Catastrophic cyber attacks and pandemics share a common characteristic in that they present threats with the potential for no geographical boundaries. This trait removes the certainty of diversification and makes both perils difficult to model and price. They also bring elevated correlations with financial markets, raising the prospect of simultaneous shocks to the underwriting and asset sides of balance sheets, as demonstrated by COVID-19, according to a recent Reactions article by Peter Hearn, President and CEO of Guy Carpenter.
Trends around globalization and digitalization exacerbate the impact by creating interconnected vulnerabilities that transcend sectors and regions and escalate accumulations. This challenges the whole provision of insurance and reinforces the need for state involvement in finding sustainable solutions for complex systemic risks. Discussions to address this issue are continuing in several countries, but regional or global cooperation should also be explored longer-term to reflect multinational companies’ cross-country exposures and the borderless nature of the risk.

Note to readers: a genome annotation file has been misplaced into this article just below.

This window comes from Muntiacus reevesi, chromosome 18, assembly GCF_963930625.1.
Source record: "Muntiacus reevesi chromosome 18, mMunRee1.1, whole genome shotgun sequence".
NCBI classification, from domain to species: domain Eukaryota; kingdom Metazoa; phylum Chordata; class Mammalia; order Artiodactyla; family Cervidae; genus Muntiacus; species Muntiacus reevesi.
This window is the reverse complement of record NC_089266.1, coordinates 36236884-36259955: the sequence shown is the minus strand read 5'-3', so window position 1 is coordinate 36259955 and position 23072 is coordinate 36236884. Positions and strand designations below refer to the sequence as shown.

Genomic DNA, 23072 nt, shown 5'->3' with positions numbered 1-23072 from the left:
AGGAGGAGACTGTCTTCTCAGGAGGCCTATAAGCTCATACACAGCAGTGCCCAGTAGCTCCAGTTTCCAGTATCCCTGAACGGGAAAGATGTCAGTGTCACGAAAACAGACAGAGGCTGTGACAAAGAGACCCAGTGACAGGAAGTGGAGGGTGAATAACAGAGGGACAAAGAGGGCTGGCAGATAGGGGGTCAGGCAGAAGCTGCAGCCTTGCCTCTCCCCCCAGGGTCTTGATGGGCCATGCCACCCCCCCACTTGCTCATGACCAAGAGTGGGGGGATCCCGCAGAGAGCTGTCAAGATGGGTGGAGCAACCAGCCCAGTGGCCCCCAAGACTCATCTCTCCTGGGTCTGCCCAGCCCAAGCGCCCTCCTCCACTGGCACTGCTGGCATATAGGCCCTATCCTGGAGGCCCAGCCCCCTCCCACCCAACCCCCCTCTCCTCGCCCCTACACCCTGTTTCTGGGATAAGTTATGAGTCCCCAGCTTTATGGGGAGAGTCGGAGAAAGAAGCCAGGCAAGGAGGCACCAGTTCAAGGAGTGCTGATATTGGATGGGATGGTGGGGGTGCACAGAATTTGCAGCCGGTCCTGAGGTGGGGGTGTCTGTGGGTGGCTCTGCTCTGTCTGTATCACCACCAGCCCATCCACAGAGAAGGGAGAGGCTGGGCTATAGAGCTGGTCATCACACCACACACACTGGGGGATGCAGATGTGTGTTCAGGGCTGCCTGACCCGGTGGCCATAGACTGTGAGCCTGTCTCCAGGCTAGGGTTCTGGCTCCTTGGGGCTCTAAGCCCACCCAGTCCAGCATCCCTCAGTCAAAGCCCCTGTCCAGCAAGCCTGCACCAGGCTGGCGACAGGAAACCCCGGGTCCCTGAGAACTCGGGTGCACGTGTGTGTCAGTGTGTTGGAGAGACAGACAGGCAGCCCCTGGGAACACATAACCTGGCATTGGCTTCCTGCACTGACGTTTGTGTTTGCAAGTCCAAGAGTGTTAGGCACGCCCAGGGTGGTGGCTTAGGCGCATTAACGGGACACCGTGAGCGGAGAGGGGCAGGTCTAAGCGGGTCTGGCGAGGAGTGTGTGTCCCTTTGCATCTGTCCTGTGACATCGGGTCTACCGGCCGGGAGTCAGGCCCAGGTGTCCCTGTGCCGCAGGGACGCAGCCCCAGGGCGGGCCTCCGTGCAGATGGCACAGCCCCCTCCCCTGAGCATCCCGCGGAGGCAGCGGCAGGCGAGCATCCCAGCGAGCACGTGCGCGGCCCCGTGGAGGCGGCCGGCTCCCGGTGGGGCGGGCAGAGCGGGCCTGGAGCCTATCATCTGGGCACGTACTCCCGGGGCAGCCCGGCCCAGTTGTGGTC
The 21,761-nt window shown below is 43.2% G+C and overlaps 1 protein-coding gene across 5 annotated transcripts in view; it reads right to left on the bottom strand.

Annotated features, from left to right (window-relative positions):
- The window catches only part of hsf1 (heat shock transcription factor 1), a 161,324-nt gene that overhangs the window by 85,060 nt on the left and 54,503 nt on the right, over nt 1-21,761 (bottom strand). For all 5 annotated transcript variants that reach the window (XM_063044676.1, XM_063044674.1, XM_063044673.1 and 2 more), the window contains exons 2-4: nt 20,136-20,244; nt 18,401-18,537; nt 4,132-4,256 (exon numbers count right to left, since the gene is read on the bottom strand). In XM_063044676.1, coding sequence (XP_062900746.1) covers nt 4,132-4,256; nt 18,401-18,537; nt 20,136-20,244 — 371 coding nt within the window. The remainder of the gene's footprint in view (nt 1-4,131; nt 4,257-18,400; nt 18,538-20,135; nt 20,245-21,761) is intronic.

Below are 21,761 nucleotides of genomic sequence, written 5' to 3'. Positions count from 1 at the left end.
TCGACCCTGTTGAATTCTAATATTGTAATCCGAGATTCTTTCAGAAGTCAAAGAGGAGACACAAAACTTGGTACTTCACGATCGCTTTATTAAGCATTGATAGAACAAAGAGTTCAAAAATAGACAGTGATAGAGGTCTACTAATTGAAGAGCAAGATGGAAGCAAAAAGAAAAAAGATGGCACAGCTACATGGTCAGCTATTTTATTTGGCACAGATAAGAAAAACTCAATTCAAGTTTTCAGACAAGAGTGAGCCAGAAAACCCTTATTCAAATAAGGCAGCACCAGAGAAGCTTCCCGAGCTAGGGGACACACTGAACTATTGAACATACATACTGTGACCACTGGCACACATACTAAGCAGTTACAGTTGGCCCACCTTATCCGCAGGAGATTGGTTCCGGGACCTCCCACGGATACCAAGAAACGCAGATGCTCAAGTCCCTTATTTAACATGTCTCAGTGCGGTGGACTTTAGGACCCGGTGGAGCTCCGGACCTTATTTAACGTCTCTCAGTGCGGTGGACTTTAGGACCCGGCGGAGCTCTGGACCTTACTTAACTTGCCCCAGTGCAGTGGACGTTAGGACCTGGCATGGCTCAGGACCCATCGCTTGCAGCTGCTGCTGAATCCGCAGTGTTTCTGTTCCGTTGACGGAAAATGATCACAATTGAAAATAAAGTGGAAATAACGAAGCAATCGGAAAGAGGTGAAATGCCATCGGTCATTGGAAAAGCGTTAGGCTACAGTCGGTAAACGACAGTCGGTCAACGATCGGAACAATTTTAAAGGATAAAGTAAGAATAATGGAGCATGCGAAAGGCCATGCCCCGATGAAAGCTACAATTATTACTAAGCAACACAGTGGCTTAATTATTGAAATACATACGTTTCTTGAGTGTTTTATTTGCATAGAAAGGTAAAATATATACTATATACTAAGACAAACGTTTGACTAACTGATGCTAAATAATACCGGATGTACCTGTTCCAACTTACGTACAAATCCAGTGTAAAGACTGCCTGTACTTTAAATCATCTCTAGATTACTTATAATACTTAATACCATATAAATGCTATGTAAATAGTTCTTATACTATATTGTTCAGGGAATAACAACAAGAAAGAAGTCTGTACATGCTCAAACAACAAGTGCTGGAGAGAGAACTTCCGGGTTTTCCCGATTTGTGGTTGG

This is not to say that (re)insurers should pull back entirely. There is a crucial role for the private market to play as stakeholders, including policyholders, (re)insurers and governments, come together to develop response mechanisms for future events. Clearly, government-led backstops will be required for the more catastrophic loss scenarios, but it should fall to private risk carriers to offer accessible and affordable coverage around these facilities.